Swanson Junior High School, built by contractor E. A. Pessagnolo for a cost of $200,941, opened in 1939 on land formerly occupied by the A. Duke Torreyson family farm. In 1955, a large addition off the North side was constructed to add classroom space. In 1963 and 1968, the central courtyard of the original design was filled in via two additions which accommodated a gymnasium, classrooms, a library, and mechanical rooms.
In 1958, Swanson was the focus of a racial desegregation controversy when it came under court order to admit an African American student. The student was "one of seven [plaintiffs] who can attempt to enter white schools under a court order." State officials threatened to shut the school down in the fall to avoid the desegregation. Ultimately, integration did not actually take place until 1959, when several African American students were admitted to Stratford Junior High School.
Westover Village, as it is sometimes called, is home to many Arlington institutions:
The Lost Dog Cafe, is a pizza and sandwich shop which was established in 1985. Originally a carry out place with limited seating, the owners took over adjacent space in the late 1990s and opened a sit down restaurant. It expanded again in 2009. The Lost Dog Cafe is also affiliated with the Lost Dog and Cat Rescue Foundation which was established in 2001. The Lost Dog and Cat Rescue Foundation places an average of 1500 animals annually into permanent homes.
Westover Shopping Center
The Westover Shopping Center along Washington Boulevard is anchored on the Western end by the Preston King Post Office. Moving Eastward is small a family-owned and run grocery store, Westover Market. Westover Market's "Great Wall of Beer" is known throughout the Washington Metropolitan area for its selection of over 550 varieties of beer.
J.W.Ayers Variety & Hardware is a family-owned and operated independent hardware, housewares and notions store which opened in 1947. It specializes in keeping in stock items needed in the maintenance of older homes in the area. Further East is Toby's Homemade Ice Cream & Coffee, an ice cream and coffee shop featuring ice cream made on the premises, locally roasted gourmet coffee and a well-used community bulletin board. The Toby's location housed the Westover Bakery for many years, before closing down in the early 1990s. Pete's Barber Shop, located next door, opened around 1982 and has been a mainstay for 30 years, with Greek-born Pete seen cutting hair daily through the shop window.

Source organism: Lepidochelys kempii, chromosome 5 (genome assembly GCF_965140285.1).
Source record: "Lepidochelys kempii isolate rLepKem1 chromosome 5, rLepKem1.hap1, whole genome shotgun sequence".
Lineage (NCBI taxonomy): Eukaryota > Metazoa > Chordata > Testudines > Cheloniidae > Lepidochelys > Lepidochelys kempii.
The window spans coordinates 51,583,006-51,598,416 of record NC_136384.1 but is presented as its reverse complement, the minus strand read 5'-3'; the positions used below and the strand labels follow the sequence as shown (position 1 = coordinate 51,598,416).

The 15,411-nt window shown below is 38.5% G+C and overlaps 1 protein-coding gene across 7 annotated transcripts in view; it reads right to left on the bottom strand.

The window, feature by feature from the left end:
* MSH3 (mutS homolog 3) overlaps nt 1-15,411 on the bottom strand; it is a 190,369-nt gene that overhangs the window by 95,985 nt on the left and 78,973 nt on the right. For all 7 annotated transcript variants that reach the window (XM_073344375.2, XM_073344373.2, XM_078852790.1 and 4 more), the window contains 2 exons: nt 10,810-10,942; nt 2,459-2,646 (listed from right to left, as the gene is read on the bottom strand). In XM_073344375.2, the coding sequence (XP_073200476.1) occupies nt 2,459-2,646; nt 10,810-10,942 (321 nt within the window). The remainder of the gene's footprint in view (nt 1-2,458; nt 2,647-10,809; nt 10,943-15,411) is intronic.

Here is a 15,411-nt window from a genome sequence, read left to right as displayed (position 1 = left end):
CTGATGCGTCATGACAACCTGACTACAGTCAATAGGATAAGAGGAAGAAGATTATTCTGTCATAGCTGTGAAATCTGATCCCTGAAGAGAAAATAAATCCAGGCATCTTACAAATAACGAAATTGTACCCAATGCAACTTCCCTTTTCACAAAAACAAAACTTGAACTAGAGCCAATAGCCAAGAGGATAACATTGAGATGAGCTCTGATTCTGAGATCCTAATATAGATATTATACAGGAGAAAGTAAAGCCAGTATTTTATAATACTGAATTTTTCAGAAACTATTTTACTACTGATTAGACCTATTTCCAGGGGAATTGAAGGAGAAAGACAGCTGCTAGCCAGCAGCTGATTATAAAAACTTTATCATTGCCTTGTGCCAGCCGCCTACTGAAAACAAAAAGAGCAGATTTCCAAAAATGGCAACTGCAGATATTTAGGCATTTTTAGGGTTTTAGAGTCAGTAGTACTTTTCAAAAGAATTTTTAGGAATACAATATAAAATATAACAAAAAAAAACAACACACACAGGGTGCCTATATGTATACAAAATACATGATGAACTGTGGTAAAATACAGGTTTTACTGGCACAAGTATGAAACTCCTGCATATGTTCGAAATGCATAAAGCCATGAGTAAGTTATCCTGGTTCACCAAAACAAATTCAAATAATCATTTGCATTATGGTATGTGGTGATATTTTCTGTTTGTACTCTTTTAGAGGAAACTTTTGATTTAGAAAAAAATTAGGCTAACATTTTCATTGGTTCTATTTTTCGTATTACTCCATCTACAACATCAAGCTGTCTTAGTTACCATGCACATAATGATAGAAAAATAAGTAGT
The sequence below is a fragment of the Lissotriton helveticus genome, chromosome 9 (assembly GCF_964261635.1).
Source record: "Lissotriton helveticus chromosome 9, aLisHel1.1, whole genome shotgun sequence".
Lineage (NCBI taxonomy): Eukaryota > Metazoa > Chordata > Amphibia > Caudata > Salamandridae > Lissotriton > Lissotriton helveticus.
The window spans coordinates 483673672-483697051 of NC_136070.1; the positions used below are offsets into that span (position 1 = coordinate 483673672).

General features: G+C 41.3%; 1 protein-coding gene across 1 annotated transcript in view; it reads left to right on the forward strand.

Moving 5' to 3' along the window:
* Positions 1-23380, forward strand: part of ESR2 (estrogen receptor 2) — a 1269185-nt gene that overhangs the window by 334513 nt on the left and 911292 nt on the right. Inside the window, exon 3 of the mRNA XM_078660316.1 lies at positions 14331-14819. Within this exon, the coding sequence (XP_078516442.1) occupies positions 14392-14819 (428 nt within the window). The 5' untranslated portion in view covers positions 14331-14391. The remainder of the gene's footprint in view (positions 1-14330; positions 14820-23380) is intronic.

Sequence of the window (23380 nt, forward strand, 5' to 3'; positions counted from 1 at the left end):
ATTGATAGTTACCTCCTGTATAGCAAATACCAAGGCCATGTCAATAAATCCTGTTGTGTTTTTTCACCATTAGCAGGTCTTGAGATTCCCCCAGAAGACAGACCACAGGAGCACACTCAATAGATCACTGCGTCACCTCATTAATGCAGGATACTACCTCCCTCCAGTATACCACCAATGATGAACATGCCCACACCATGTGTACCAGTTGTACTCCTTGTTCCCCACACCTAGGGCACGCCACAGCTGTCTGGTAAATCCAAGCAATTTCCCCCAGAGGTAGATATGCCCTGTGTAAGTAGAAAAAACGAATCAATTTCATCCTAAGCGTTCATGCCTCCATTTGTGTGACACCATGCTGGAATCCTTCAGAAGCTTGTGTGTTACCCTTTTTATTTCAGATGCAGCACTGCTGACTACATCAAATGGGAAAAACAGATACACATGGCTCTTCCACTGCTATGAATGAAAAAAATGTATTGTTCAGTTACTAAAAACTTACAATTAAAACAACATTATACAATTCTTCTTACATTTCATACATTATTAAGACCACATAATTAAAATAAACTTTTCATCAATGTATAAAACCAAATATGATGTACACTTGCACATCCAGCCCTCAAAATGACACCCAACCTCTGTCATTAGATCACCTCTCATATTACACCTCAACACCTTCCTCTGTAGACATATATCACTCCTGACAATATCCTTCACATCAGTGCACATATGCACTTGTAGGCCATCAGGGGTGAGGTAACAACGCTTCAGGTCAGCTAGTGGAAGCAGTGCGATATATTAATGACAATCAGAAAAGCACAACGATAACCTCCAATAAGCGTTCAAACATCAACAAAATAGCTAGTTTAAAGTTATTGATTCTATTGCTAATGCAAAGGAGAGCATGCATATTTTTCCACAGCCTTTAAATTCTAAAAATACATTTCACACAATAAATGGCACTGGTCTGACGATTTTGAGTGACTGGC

- C.B. Rose, Jr., Arlington Virginia, A History (Arlington, Virginia: Arlington Historical Society, 1976)
- Map of Alexandria County, Virginia for the Virginia Title Co., 1900
- G.M. Hopkins' Atlas of Fifteen Miles Around Washington, D.C., 1878. Nan Netherton, Donald Sweig, Janice Artemel, Patricia Hickin, and Patrick Reed, Fairfax County, Virginia: A History, commemorative ed. (Fairfax County, Virginia: Fairfax County Board of Supervisors, 1991)
- "New School Dedicated at Highland Park," The Washington Post, 19 November 1938
- Ames and McClelland, "Historic Residential Suburbs"
- According to the 1930 United States Census, Mace lived on Glebe Road with his wife, father, mother, and mother-in-law
- The Washington Post, 10 October 1926
- "Arlington Zone Changed for Big Apartments," The Washington Post, 30 October 1938.
- "Westover Hills New Arlington Home Project," The Washington Post, 16 June 1940
- The Arlington Journal, February 2, 1978
- Arlington Sun February 7, 1941
- Advance Planning Section of the Arlington County Office of Planning, A Study of the Westover Shopping Center, April 1958
- The Arlington News, February 16, 1978
- Lois Snyderman and the Couture/Denig Paternship, 18 Early-Mid Twentieth Century School Buildings Arlington Virginia, December 1991, pp 325-348
- "Arlington County Newsroom". Retrieved 2009-12-15.
- Arlington County School Board Minutes, Book #2, July 1932-October 1941, p. 341
- Lois Snyderman and the Couture/Denig Paternship, 18 Early-Mid Twentieth Century School Buildings Arlington Virginia, December 1991, pp. 382-398
- "Ike-Almond Conference on Virginia Schools", Washington Post, August 7, 1958.